Serious Eats

My Thai: Chicken Massaman Curry (Kaeng Matsaman Kai)

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[Photographs: Leela Punyaratabandhu]

If it's true at all that the way to a man's heart is through his stomach, it's never truer than in the case of Matsaman curry in the context of 18th century Siam. And it's not just any other stomach we're talking about—it's a pretty eminent stomach.

Sometime in the early 1800s, a royal poet (and, apparently, a gourmand as well) penned a set of poems describing how exceedingly resplendent the dishes made by the hands of his beloved are and how each of them—be it the way it looks or the way its name sounds—makes his heart yearn for her while they're apart. It's a piece of literature that gives us a glimpse of the food scene in the early days of Bangkok.

Listed first among over 40 savory and sweet dishes, including meticulously-prepared fresh fruits, is—you guessed it—Matsaman curry (commonly spelled "massaman" in the U.S.). If my interpretation of the poet's love for this dish based on its initial position in the poem is exaggerated—and that's a possibility—I'd like to think that it's not by much.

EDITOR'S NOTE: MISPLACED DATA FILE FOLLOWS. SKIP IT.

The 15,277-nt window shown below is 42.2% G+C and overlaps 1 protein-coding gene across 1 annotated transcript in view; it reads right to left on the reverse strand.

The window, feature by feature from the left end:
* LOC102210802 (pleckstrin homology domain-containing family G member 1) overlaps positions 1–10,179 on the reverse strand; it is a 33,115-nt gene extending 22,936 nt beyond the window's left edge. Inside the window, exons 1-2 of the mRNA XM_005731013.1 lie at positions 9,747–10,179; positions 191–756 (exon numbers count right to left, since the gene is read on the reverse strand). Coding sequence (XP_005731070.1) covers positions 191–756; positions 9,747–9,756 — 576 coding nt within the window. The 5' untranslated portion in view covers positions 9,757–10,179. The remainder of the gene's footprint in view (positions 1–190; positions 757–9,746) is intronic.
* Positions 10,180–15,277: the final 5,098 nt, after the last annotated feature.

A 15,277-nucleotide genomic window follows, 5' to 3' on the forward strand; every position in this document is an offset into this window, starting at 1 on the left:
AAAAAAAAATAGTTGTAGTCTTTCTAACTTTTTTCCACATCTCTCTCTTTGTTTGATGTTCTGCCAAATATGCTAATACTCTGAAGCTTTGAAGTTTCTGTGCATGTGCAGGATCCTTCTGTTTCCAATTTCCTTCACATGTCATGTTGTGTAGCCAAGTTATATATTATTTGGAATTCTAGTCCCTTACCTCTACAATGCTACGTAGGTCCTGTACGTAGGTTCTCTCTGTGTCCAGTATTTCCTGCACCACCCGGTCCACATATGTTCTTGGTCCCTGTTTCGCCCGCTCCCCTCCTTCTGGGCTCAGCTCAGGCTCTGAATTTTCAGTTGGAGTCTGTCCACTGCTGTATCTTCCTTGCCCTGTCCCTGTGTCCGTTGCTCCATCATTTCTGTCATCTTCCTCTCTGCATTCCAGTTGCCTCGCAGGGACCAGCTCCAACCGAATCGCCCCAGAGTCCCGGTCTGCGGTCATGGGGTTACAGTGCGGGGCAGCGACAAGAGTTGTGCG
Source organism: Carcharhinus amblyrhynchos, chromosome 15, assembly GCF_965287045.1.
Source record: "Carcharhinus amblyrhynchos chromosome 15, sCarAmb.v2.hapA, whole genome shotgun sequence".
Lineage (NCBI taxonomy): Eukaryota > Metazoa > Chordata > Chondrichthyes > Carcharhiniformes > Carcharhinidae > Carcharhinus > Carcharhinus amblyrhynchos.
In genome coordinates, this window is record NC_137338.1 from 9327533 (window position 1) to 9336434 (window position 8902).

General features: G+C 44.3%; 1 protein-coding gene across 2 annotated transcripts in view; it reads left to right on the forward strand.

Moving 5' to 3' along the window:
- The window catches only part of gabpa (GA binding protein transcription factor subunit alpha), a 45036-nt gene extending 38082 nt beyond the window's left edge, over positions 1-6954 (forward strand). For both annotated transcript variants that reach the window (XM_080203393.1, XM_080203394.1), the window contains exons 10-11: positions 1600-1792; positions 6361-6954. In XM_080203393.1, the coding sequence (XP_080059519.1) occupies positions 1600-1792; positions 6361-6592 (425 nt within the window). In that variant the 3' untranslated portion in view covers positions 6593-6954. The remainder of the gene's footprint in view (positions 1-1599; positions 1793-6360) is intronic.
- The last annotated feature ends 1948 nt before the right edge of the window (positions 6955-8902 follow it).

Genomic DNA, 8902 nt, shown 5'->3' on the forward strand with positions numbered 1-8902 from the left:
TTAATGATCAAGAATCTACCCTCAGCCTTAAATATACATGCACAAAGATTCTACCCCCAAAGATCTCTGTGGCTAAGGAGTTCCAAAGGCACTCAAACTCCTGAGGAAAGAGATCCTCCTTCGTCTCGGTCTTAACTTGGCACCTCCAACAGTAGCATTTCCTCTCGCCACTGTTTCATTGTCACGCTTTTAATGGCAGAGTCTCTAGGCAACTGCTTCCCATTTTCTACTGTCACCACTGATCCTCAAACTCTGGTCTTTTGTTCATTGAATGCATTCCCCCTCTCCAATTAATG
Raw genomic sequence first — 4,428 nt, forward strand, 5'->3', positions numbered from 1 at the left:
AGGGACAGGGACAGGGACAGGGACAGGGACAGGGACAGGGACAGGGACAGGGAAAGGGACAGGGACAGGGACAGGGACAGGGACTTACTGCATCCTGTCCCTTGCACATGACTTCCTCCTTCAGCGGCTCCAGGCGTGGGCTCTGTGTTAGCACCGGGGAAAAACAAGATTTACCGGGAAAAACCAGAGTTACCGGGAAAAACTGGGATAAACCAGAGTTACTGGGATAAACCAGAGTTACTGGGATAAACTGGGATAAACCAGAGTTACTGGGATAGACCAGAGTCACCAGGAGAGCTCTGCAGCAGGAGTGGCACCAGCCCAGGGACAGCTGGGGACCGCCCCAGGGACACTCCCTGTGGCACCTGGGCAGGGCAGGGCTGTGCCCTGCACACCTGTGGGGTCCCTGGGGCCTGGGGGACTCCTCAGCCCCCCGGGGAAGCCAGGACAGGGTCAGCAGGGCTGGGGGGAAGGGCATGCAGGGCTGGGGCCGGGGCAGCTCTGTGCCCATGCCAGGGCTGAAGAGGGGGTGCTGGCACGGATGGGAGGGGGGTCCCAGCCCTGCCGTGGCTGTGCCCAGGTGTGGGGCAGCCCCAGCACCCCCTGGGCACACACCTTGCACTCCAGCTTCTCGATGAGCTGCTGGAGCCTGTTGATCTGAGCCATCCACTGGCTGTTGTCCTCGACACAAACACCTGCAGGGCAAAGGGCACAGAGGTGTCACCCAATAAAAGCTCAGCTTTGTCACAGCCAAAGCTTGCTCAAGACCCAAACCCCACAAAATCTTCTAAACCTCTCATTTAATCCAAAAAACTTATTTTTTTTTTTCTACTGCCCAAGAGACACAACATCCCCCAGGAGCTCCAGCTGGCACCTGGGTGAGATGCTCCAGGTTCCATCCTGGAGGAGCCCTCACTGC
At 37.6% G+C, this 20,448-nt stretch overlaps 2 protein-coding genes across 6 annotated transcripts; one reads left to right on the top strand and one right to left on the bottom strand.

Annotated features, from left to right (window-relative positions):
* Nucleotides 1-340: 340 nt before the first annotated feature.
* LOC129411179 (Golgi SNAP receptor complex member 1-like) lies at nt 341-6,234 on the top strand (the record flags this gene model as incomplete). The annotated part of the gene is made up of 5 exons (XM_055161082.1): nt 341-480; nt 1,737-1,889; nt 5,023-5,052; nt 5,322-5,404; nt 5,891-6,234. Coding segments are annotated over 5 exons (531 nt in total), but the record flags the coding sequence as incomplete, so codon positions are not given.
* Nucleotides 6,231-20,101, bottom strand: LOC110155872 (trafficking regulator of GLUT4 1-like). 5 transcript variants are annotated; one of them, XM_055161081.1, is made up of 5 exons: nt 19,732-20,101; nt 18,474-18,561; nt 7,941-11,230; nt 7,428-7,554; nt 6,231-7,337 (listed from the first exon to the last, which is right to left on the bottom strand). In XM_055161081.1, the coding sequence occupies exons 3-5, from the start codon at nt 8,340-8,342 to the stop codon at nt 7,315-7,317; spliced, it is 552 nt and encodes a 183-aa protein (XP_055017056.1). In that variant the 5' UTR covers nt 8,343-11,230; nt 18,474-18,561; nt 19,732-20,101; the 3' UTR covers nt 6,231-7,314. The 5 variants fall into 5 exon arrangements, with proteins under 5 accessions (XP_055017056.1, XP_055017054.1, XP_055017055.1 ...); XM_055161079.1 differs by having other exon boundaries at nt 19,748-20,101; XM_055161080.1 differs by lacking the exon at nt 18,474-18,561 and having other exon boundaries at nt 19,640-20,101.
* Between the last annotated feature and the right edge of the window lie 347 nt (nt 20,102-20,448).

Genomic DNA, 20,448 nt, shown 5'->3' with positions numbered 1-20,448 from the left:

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Loaded with dry aromatic spices and fresh herbs, Matsaman combines what you love about Middle Eastern or South Asian cuisines with the typical Thai flavors. The harmony of sweet, salty, and sour is such a prominent part of this mild yet rich and full-flavored curry. Here's a dish that squashes the false notion that unless a dish is so hot and spicy it makes one weep and curse the day one was born, it's not good or real Thai food.

Much of the flavor in Matsaman comes from either bone-in chicken or tough cuts of beef that need to be cooked long and slow. For this version of chicken Matsaman, I use chicken drumsticks solely for the sake of convenience. But you can certainly use a whole chicken that has been cut into large bone-in pieces. The use of boneless, skinless chicken meat certainly won't mark the end of civilization, but it's not recommended.

When I use commercial Matsaman paste—and that's what we're doing here— usually throw in additional dried spices, the same ones already included in the paste, just to make the end result more fragrant. This is completely optional.

Matsaman looks complicated, but it's actually very easy to make. Give this curry a try. And if this results in a love song written for you by whomever you serve it to, I won't be surprised.

About the author: Leela is the author of the Thai food blog SheSimmers.com. You can follow her at @shesimmers

Printed from http://www.seriouseats.com/2012/04/my-thai-cooking-chicken-matsaman-curry-kaeng.html

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